Two to Three Fewer Days to Play
Previews for February and Beyond

I have no idea why February is shorter than every other month, but it is. And that means you have only 28 days in which to focus your gaming love exclusively on the February-release products. (With one of 'em being a superadventure, that could be a real challenge.) The upside to the short month is that we're that many days closer to the March-release products (including the War Drums miniatures release.) So you'll want to spend some quality time with a lot of stuff. And to help you decide how to spread the love, I've got stuff to show you. Check it out:

February:d20 Future Tech

On sale this month is the elusive 96-page softcover supplement for players and GMs playing in a d20 Future-flavoredcampaign of the d20 Modern Roleplaying Game. Back in December, I gave you a general idea of what was inside, along with a look at a chunk of the back cover text. Last month, I had nothing new to add.

This month, I grabbed a PDF to look through, and I want to share a few excerpts with you. So, on with the copying and pasting -- starting with the introduction:


Welcome to d20 Future Tech, the gadgets-and-gear supplement for the d20 Future supplement. Intended for use by both players and Gamemasters, d20 Future Tech expands upon d20 Future by presenting even more options for a futuristic campaign. More than just lists of equipment, though, this book presents guidelines for developing futuristic societies, generating nonstandard heroes (such as robots), and conducting combat using the kinds of weapons and vehicles available in high-technology settings.


d20 Future Tech is many things. On one level, it's a peek into the technology of the future and how that technology will affect everyday life. Science fiction writers and other futurists have been imagining the future for almost as long as humankind has been around. Their visions range from utopian scientific wonderlands to bleak radioactive wastelands, but always have the common thread of technological progress tying them together. d20 Future Tech is the translation of these visionary concepts into rules for gear in futuristic d20 Modern roleplaying campaigns.

On another level, d20 Future Tech is a collection of what the designers of d20 Future wanted to put in, but ultimately didn't have room for in the book -- along with the countless ideas that came to them weeks or days or hours after d20 Future went to print. Furthermore, d20 Future Tech is the culmination of designs suggested or requested by you, the players, after you had a chance to read through d20 Future and play with those rules a few times. In some cases, the designers have clarified what they had already written; in others, they've filled in the gaps that players asked to know more about. So, d20 Future Tech is a companion piece to d20 Future -- a compendium of requests, clarifications, and all the brilliant ideas that the designers have had since they wrote d20 Future.

On another level, d20 Future Tech is a book of examples of what can be done with the d20 Future rules. From chapters on personal equipment -- including modifications to the gadget system first presented in d20 Future -- to new starships, mecha, and robots, d20 Future Tech offers virtual "props" for your future d20 Modern games. Additionally, d20 Future Tech provides rules for combining the various forms of futuristic combat: vehicular, mecha, starship, and personal combat -- how a vehicle attacks and damages a mecha, starship, or character; how a character attacks and damages a mecha; and so on. Finally, this book discusses how to tie all the elements of science fiction and technology together to create a cohesive futuristic campaign setting -- one that seems both fantastic and realistic at the same time.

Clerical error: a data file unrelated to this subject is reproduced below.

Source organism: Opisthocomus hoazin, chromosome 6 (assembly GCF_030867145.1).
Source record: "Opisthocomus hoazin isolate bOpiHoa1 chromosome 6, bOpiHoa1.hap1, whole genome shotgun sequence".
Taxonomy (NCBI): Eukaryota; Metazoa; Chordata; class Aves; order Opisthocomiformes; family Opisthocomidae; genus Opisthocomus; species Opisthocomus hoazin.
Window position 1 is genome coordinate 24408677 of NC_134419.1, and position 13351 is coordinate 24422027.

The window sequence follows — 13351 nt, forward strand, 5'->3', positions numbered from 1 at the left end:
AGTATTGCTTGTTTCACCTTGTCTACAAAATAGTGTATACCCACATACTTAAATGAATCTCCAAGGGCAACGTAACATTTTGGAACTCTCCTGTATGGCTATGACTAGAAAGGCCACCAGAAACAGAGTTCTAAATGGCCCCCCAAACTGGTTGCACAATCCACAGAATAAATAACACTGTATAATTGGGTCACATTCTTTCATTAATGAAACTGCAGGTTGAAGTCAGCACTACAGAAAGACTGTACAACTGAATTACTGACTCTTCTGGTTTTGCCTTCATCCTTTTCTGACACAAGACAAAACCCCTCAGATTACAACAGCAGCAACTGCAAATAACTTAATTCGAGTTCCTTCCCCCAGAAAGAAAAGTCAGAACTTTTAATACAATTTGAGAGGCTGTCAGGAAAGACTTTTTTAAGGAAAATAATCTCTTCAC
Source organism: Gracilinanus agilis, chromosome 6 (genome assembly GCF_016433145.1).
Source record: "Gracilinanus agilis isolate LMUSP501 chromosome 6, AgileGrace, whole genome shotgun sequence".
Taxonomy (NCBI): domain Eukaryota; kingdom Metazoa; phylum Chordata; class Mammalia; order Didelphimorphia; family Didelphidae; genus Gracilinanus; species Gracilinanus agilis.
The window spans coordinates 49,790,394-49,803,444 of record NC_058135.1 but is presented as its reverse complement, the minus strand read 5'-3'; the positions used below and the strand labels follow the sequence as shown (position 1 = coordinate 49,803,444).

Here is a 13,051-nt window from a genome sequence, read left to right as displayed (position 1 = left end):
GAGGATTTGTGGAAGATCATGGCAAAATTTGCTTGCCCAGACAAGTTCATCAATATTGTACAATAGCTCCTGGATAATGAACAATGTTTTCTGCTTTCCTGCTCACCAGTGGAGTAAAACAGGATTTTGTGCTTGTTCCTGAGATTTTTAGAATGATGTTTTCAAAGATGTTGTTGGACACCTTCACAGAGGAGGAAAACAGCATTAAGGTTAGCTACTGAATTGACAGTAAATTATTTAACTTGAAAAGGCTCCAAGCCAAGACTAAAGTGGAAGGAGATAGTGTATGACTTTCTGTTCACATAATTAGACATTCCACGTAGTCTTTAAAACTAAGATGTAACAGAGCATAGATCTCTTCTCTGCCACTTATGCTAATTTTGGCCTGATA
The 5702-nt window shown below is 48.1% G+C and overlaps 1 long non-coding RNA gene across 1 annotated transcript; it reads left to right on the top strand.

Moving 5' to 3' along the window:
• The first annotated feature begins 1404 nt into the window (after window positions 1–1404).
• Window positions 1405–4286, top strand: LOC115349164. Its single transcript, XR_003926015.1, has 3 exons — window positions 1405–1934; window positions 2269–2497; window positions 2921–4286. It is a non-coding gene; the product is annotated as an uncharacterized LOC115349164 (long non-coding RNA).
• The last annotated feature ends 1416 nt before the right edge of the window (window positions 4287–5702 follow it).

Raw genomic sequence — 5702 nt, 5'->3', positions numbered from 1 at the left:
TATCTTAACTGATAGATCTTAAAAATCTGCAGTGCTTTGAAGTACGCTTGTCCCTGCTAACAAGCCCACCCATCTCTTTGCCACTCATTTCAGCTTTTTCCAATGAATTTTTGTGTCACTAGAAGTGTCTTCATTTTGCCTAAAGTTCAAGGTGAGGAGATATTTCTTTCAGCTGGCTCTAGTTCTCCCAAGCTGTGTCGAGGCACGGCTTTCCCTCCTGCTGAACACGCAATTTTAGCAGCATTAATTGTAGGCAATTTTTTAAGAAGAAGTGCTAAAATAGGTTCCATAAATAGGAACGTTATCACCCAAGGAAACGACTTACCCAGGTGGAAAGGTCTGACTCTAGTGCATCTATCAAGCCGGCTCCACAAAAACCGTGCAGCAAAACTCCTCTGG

That illustration (which is actually from Chapter One) shows off a bit of cool technology, along with a pair of futuristic cops and a bad guy -- or is it a hero who has just been caught in a little misunderstanding? (I like the little touch of the d20 Cyberscape cover image-as-poster.)

You know what's cool? Cool pictures of guns. (I'll toss in the entries for each of them too.)


In the Gravity Age, technology undergoes its most radical advances, with weapons of war being the primary field of development. The Gravity Age sees the advent of both plasma weapons and powered armor, and gravitic technology, for which the age is named, revolutionizes nearly all forms of technology -- if not in operation, then in construction.

Gravity Age Weapons

The following weapons are available at PL 7 and higher.

Gauss Rifle

Gauss rifles use magnetic energy to damage the target's internal organs -- making armor ineffective and powered armor a liability. A gauss rifle deals 2d6 points of damage with a ranged touch attack. A target wearing powered armor must make a DC 13 Fortitude save; failure means the armor becomes nonfunctional for 1d3 rounds. When used against robots or mecha, the gauss rifle's damage is doubled and the robot or mecha becomes nonfunctional for 1d3 rounds (Fortitude DC 13 negates).

Grav-Glob Gun

Grav-globs are high-density blobs made of magnetized, adhesive metal alloy. When properly charged, grav-globs quickly increase in size, simultaneously becoming heavier. A grav-glob initially weighs 1 pound, but doubles in weight each round to 2, 4, 8, and finally 16 pounds (its upper limit). Because a successful hit with a grav-glob merely encumbers the target, grav-glob guns are extremely popular as nonlethal crowd-control devices.

If the attack roll with a grav-glob gun results in a critical hit, the grav-glob makes contact not only with the target, but with a nearby solid surface as well (usually the floor, but possibly a wall or vehicle). A critical hit with a grav-glob sticks the target in place unless the target makes a DC 15 Reflex save. Failure means the target is unable to move, and takes a -2 penalty on attack rolls and a -4 penalty to her Dexterity. Success means the target is not stuck in place, but still has the grav-glob attached to her and moves at only half speed. A character struck by a grav-glob can remove it with a DC 17 Strength check.